Most of us have grown up in our jobs being told that giving constructive feedback and receiving feedback without flaring up is the way forward in life. This long piece in the FT questions this entire corporate construct based around ‘feedback’. Broadly speaking, this piece raises three sets of issues around which the edifice of the ‘feedback’ construct collapses.
Firstly, it is very difficult for people to give feedback without hurting the receiver of the feedback: “We overestimate the capacity of our colleagues to calibrate their comments to our individual emotional states. We underestimate how bruising it is to hear that we are not meeting expectations, even when the issues are minor. And we can be surprised by critiques that do not line up with our sense of who we are. If you believe you’re a great listener and your 360-degree feedback comes back with complaints that you monopolise meetings, that may not feel like being known so much as feeling alien to yourself.
And yet we all have blind spots. As the psychologists David Dunning and Justin Kruger showed in a 1999 study, when we are unskilled in a particular field, we are more likely to overrate our ability in that area. Our incompetence makes it all the harder for us to understand how bad we are, a phenomenon now widely known at the Dunning-Kruger effect. This is one reason why feedback can be so necessary.”
Secondly, even if the feedback giver is able to give feedback without hurting the receiver, research shows that it is unlikely that the receiver has the mental resources to do anything useful with the feedback. This point emerges from the author’s interview with Avraham Kluger, co-author of one of the seminal pieces of research in the history of feedback studies: “Why do we care about feedback to begin with? Why do we want to give feedback at all?”…We give it, he argues, because we hope to change the behaviour of another person. But often the person already knows there is a problem. “They don’t change because they don’t have the inner resources,” he says….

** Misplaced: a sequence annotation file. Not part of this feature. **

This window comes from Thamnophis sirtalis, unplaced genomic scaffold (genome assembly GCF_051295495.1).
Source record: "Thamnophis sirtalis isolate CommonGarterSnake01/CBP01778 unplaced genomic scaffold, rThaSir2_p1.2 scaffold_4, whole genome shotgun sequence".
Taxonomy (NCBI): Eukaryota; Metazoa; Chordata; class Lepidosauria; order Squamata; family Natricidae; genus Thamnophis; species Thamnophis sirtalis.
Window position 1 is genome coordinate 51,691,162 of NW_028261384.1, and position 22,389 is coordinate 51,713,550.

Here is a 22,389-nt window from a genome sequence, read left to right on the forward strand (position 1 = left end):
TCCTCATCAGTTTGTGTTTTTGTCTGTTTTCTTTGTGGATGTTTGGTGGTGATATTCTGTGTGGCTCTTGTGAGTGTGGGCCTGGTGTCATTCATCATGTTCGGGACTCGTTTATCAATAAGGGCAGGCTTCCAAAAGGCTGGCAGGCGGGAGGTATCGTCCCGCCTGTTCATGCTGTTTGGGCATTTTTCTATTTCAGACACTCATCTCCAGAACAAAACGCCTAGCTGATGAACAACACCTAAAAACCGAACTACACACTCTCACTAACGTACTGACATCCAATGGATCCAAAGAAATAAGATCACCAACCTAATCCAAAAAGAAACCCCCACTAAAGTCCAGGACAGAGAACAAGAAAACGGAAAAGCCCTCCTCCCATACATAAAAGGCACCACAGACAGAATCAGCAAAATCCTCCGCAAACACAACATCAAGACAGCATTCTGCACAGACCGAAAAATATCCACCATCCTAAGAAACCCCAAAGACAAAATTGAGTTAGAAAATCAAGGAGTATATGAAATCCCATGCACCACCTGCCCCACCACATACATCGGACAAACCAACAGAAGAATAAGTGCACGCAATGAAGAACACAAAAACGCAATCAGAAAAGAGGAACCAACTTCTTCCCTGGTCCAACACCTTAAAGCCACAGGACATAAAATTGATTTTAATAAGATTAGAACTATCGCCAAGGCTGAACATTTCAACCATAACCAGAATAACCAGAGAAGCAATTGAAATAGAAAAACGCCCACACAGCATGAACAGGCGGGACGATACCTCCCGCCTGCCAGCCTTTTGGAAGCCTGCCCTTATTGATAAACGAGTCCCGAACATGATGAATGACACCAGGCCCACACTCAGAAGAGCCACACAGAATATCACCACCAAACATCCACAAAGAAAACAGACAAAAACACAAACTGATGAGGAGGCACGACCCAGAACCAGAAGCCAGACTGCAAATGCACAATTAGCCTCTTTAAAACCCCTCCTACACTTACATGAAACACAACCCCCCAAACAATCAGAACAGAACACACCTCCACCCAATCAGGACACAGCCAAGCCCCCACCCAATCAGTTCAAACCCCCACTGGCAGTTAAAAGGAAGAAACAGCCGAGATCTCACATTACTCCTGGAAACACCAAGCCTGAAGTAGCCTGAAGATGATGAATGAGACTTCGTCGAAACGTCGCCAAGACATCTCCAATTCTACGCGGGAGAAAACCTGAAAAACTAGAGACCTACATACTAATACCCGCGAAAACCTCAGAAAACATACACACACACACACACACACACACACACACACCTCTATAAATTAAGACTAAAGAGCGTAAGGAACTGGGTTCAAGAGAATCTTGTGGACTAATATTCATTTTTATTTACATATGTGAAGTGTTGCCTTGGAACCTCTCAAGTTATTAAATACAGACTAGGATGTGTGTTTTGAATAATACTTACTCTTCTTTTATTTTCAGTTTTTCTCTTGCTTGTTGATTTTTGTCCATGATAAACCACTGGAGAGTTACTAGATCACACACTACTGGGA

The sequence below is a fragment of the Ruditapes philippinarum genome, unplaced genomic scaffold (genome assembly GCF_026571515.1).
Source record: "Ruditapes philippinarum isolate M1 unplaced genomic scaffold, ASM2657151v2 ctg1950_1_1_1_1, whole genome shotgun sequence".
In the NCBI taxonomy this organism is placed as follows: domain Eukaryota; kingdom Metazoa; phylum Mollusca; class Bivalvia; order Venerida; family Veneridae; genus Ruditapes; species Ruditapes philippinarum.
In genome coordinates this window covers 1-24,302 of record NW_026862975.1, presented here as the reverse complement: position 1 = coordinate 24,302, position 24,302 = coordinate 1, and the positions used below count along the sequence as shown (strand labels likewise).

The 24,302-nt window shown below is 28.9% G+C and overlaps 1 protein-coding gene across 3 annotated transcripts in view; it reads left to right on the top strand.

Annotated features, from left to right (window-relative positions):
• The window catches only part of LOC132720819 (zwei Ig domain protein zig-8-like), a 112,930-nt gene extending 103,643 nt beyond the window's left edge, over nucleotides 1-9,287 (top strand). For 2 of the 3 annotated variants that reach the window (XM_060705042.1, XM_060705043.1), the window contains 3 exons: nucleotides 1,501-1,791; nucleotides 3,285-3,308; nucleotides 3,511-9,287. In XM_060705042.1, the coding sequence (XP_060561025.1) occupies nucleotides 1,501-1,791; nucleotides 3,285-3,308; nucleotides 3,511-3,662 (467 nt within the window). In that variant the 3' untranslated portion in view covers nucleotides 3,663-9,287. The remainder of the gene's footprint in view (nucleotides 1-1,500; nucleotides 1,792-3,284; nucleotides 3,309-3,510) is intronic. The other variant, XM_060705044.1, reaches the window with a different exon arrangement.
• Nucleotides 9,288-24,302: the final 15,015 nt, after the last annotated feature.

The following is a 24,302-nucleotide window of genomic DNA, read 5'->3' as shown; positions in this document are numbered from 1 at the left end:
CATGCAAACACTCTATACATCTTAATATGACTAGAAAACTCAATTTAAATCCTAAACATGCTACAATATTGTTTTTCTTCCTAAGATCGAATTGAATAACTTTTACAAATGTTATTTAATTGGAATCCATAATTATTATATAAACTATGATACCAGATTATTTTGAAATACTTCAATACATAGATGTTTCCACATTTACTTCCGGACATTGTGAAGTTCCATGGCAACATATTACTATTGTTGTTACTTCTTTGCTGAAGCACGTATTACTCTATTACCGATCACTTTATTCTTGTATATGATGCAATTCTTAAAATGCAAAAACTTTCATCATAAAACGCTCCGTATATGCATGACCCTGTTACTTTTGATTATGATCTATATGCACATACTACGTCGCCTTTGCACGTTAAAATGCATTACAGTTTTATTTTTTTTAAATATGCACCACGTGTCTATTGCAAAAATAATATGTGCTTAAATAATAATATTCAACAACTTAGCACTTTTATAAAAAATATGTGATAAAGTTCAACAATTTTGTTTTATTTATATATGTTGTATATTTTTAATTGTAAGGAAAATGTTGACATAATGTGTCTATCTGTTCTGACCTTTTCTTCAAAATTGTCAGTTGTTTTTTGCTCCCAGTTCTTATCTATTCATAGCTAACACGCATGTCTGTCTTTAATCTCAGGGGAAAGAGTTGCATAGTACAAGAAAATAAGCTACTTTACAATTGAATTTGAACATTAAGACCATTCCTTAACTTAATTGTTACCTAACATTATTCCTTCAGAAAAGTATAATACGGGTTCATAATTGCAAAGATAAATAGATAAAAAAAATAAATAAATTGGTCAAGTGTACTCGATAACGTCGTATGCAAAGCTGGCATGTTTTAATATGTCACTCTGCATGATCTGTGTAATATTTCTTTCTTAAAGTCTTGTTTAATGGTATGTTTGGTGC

Kluger’s journey to becoming a feedback-sceptic took decades. He was born in Tel Aviv in 1958, the son of Holocaust survivors. After studying psychology at university, he took a job in 1984 as a behavioural consultant to a police force in Israel. Hired to apply psychological principles to the management of police officers, he began by interviewing the regional chief of police’s direct reports. The subordinates complained that they received zero feedback from their boss.
Kluger took notes and presented his findings a few weeks later in a senior leadership meeting. Not long after he began speaking, the chief of police interrupted. “It’s over!” he apparently yelled, slamming his fist on the table. “I have been in the police force for 40 years. I came from this rank” – Kluger, re-enacting the scene for me, points to an invisible badge on his upper arm – “to this rank” – pointing to his shoulder – “and I am telling you, a good policeman does not need feedback. If he does need feedback he’s not a good policeman.” The chief turned to his secretary. “What’s next on the agenda?”
And that takes us towards the third set of factors which underscore the futility of giving feedback. The FT article highlights two different sets of studies which show that people who are NOT given feedback go on to perform BETTER than those who do get feedback: “Kluger became curious about what the academic literature did not understand about feedback and its effects on motivation. The following year he began a PhD to investigate this at the Stevens Institute of Technology in New Jersey. He devised an experiment in which he gave some engineers a set of test questions. One group was told after each question whether they’d got it right or wrong. The other group was given no feedback at all. Once the engineers had finished the questions, Kluger announced that the experiment was over but if anyone wanted to continue working, they could. To his astonishment, the people who had received no feedback at all were the most motivated to continue.”
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